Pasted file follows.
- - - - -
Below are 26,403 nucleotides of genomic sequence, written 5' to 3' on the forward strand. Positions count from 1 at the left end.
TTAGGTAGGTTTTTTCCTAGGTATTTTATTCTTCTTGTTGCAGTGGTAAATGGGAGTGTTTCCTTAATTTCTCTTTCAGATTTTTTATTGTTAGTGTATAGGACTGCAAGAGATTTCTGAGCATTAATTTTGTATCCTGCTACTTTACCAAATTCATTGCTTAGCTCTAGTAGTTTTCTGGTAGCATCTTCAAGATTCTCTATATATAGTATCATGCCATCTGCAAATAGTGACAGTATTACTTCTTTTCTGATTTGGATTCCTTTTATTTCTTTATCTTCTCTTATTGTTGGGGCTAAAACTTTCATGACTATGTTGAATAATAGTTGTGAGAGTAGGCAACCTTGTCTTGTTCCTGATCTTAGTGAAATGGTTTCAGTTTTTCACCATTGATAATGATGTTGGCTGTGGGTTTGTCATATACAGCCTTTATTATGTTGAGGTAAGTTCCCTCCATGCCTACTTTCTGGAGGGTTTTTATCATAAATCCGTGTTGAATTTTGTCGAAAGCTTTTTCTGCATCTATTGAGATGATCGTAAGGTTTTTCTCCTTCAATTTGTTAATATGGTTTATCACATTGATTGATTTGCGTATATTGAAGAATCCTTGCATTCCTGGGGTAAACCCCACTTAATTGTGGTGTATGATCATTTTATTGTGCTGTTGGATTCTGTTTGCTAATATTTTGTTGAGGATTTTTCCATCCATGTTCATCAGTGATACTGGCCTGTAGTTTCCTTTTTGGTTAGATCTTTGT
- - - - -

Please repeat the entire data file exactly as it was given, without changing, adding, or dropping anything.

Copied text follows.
Below are 26,403 nucleotides of genomic sequence, written 5' to 3' on the forward strand. Positions count from 1 at the left end.
TTAGGTAGGTTTTTTCCTAGGTATTTTATTCTTCTTGTTGCAGTGGTAAATGGGAGTGTTTCCTTAATTTCTCTTTCAGATTTTTTATTGTTAGTGTATAGGACTGCAAGAGATTTCTGAGCATTAATTTTGTATCCTGCTACTTTACCAAATTCATTGCTTAGCTCTAGTAGTTTTCTGGTAGCATCTTCAAGATTCTCTATATATAGTATCATGCCATCTGCAAATAGTGACAGTATTACTTCTTTTCTGATTTGGATTCCTTTTATTTCTTTATCTTCTCTTATTGTTGGGGCTAAAACTTTCATGACTATGTTGAATAATAGTTGTGAGAGTAGGCAACCTTGTCTTGTTCCTGATCTTAGTGAAATGGTTTCAGTTTTTCACCATTGATAATGATGTTGGCTGTGGGTTTGTCATATACAGCCTTTATTATGTTGAGGTAAGTTCCCTCCATGCCTACTTTCTGGAGGGTTTTTATCATAAATCCGTGTTGAATTTTGTCGAAAGCTTTTTCTGCATCTATTGAGATGATCGTAAGGTTTTTCTCCTTCAATTTGTTAATATGGTTTATCACATTGATTGATTTGCGTATATTGAAGAATCCTTGCATTCCTGGGGTAAACCCCACTTAATTGTGGTGTATGATCATTTTATTGTGCTGTTGGATTCTGTTTGCTAATATTTTGTTGAGGATTTTTCCATCCATGTTCATCAGTGATACTGGCCTGTAGTTTCCTTTTTGGTTAGATCTTTGT